Dollar General opened its first store in Montana on Saturday, extending its reach throughout the U.S. With the latest expansion to the Treasure State, the discount retailer now has footholds in all 48 continental states, as well as Mexico. 

The new location is in Columbia Falls, a town of about 5,500 people in northeastern Montana’s Flathead County. Construction is underway for stores in two other counties, with openings planned for later this fall, the company said in a press release. 

The new stores represent an incremental step in Dollar General’s strategy of rural expansion. With over 19,000 locations nationwide, Dollar General is already the nation’s largest retailer by store count. The company opened 427 new stores in the first half of the fiscal year—an average of more than two openings every day. 

“The company has indicated no intention to pause its development or store remodeling aspirations,” said Sean Dunlop, an analyst for Morningstar, noting that the company’s current headwinds come from issues like inflation and inventory management, not the costs of expansion.

Many retailers have reported a gloomy earnings season, due to unexpected levels of theft and reduced spending power among their consumers. Although Dollar General underperformed profit forecasts, executives have only slightly scaled back their growth plans. Of the 1,050 new Dollar General locations that were originally slated for 2023, company executives still plan to reach 990 by the end of the year.

And those new stores were a bright spot in the latest earnings report.  Newly-opened stores drove a 3.9% increase in Dollar General’s net sales in the three months ending Aug. 4, helping offset weaker traffic and sales at existing stores.

Rural communities are central to Dollar General’s strategy, the company said in its second-quarter filing. Four out of five Dollar General stores are located in towns of fewer than 20,000 residents, where long driving distances increase the cost of last-mile delivery and the inconvenience of visiting bigger retailers.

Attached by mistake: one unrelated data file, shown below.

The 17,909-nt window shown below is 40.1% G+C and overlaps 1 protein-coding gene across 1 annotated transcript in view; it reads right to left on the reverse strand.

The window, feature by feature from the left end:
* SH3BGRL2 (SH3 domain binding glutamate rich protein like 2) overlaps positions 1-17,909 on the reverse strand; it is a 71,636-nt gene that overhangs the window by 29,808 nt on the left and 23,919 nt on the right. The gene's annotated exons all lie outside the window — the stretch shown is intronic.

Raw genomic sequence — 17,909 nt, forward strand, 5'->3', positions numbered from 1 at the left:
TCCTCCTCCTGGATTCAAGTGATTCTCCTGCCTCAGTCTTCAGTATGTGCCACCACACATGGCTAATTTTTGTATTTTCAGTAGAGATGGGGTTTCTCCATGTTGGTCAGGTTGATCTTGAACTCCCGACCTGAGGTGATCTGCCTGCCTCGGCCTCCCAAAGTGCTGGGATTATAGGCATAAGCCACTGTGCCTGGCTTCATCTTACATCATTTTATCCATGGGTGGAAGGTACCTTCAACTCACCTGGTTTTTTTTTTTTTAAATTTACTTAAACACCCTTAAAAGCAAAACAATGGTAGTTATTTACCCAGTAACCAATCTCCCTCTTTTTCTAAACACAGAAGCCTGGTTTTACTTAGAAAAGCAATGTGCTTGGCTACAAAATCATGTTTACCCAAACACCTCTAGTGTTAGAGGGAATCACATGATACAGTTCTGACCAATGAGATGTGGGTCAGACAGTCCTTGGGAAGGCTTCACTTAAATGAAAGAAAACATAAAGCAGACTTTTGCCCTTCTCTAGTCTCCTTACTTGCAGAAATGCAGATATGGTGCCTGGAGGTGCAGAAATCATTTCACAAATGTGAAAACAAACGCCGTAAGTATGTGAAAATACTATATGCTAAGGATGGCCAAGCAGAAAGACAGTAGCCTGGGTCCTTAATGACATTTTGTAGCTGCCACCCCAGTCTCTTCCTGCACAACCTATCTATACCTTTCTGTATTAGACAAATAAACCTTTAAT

“We feel really good about having 80% of our stores in these small communities that we can serve with a quick in-and-out shop,” said Chief Executive Officer Jeff Owen, at an analyst event in September. “Getting her (the customer) in and out and on her way is incredibly important to us.” 

Rising gas prices are an additional benefit, he added, since they give shoppers more reason to stay local. 

But Dollar General does not have unlimited room for expansion, especially in larger communities with more options. 

“As the firm develops beyond its core markets,” said Dunlop, the analyst, “it’s quite likely that store-level returns decline, both because the real estate will be more expensive and because the competitive environment will be stouter.” In other words, Dollar General might have a harder time if there are other retailers next door. 

Markets were closed when the Montana opening was announced. Dollar General’s share price rose on the news, from $103.74 Monday morning to close over $107 on Wednesday.